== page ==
“Our school is very committed to following environmental best practices,” continued Horton. “This can be seen in everything from the green cleaning products we use to our recycling program and now to our parking lot.”

Horton said the school is working with the proper authorities to correct the soil problem.

“We do not have a final solution at this time but many parties are working hard on the issue,” he said.

TCGIS has applied to Ramsey County for a grant to help with the cleanup costs, which are estimated at more than $90,000.

“We don’t have a definitive answer for when the grant funds will be approved, and we are not allowed to do any parking lot work before the grants have been approved,” added Ann Jurewicz, the school’s director.

“Once the funds are approved, since it is December, we are now in the difficult position of having to hold off on the work due to cold weather and frozen ground,” she said. “The school is terribly sorry for any inconvenience.”

Horton said TCGIS has been seeking feedback from the Como community members, the school staff, parents of students, the city, the county and the construction project managers.

He said that in the short-term, staff will be leaving more open parking places on Van Slyke Ave. Teachers have been instructed to use parking spaces in the Presbyterian Church across the street, the streetcar Station and to spread out a bit more in the neighborhood so as not to negatively impact neighbors and allow them parking in front of their homes.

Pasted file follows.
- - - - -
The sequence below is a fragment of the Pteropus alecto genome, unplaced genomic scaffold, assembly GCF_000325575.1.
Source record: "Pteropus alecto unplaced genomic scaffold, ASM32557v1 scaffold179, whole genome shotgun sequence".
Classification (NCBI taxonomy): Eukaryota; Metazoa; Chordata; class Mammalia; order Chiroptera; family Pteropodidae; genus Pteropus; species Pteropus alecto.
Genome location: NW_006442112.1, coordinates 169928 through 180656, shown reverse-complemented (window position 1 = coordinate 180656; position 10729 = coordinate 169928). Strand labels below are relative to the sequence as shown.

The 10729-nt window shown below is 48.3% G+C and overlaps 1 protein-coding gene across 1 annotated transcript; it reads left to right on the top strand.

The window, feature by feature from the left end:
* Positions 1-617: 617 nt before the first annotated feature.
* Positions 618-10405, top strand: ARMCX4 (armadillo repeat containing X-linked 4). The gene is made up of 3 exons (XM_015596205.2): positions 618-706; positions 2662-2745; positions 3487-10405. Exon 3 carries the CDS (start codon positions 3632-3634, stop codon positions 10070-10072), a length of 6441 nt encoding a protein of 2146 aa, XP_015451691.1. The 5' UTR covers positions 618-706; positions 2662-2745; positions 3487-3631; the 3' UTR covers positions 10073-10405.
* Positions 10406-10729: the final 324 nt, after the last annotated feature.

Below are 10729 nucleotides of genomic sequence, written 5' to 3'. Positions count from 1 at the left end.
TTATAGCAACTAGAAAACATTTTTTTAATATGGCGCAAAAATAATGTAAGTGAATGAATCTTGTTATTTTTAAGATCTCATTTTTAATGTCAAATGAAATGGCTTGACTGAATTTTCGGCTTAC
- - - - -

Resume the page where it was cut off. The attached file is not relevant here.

“We understand that home owners need some of those spaces, and we want to respect that need,” Horton said. “Our goal is to spread out the parking of our staff, which will not put too much pressure on any one area of home owners.”

On its website, the school administration claims it is also exploring putting in a temporary gravel parking lot where the future lot will be. This temporary measure would involve hauling away and properly disposing of any contaminate soil that has been excavated to date, removing existing storm water management equipment from under the future parking lot and installing a new storm water management system.

The school would fill in the existing excavation and put gravel on the site so it can be used temporarily for parking.

Ted Blank, district administrator for District 10 Como Community Council, said the district encourages the school to work with the neighbors to resolve the problem as quickly as possible.

Horton said that the school’s administration team will continue to monitor and evaluate this issue as well as seek Como Community feedback.

Horton affirmed that the school is committed to being a positive contributor to the Como community.

“We value their past, current and future input,” he said.

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Dec2013LightRail2